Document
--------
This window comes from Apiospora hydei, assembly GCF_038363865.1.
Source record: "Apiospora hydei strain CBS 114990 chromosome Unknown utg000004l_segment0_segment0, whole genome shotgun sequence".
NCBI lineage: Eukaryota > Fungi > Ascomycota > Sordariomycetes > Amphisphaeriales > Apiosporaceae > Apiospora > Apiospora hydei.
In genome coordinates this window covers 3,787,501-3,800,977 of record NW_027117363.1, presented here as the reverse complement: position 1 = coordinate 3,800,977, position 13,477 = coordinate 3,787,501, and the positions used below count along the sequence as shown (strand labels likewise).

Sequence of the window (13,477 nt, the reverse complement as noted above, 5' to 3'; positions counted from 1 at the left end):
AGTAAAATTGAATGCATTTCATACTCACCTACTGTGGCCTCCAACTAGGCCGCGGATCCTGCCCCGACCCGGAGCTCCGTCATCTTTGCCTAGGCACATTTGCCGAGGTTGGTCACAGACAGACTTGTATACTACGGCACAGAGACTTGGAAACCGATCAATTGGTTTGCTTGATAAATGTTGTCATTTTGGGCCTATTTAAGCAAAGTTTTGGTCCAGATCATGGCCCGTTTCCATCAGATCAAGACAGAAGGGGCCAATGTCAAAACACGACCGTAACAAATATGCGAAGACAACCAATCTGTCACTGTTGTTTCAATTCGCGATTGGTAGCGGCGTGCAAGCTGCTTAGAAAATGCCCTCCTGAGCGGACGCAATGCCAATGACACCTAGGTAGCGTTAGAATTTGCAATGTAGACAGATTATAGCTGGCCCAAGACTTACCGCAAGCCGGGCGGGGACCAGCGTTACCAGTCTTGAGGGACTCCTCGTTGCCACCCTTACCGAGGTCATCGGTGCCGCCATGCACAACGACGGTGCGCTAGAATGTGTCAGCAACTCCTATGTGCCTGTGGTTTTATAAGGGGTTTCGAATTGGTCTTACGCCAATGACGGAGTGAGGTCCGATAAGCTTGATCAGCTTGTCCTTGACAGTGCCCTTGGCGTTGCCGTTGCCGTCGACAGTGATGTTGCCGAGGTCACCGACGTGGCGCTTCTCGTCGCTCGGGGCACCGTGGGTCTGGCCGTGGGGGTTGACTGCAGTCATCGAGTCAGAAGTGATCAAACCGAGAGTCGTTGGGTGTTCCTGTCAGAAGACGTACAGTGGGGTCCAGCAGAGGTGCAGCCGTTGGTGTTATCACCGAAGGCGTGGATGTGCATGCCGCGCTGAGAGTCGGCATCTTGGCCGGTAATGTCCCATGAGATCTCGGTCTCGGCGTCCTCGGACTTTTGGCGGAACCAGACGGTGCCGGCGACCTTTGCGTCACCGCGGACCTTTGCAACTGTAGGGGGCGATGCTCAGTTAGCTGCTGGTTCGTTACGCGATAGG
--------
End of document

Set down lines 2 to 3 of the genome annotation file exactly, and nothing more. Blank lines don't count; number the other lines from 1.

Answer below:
Source record: "Apiospora hydei strain CBS 114990 chromosome Unknown utg000004l_segment0_segment0, whole genome shotgun sequence".
NCBI lineage: Eukaryota > Fungi > Ascomycota > Sordariomycetes > Amphisphaeriales > Apiosporaceae > Apiospora > Apiospora hydei.